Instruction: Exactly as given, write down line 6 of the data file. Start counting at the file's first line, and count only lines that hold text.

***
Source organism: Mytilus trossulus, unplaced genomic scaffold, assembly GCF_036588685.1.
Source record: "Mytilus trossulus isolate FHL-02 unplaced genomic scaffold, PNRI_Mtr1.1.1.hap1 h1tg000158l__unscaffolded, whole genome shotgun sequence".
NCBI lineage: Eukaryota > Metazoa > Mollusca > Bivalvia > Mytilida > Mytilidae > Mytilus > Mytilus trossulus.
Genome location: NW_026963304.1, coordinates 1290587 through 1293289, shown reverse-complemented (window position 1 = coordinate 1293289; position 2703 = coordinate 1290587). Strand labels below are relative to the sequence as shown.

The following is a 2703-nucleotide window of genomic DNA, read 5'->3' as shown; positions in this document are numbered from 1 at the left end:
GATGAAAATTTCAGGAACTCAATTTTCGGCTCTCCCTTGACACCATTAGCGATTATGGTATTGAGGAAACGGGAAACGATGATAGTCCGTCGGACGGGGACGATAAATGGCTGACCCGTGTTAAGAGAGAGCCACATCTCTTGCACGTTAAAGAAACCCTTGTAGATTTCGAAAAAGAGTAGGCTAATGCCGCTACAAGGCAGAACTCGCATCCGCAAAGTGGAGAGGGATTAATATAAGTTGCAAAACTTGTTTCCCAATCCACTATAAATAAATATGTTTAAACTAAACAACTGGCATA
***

GATGAAAATTTCAGGAACTCAATTTTCGGCTCTCCCTTGACACCATTAGCGATTATGGTATTGAGGAAACGGGAAACGATGATAGTCCGTCGGACGGGGACGATAAATGGCTGACCCGTGTTAAGAGAGAGCCACATCTCTTGCACGTTAAAGAAACCCTTGTAGATTTCGAAAAAGAGTAGGCTAATGCCGCTACAAGGCAGAACTCGCATCCGCAAAGTGGAGAGGGATTAATATAAGTTGCAAAACTTGTTTCCCAATCCACTATAAATAAATATGTTTAAACTAAACAACTGGCATA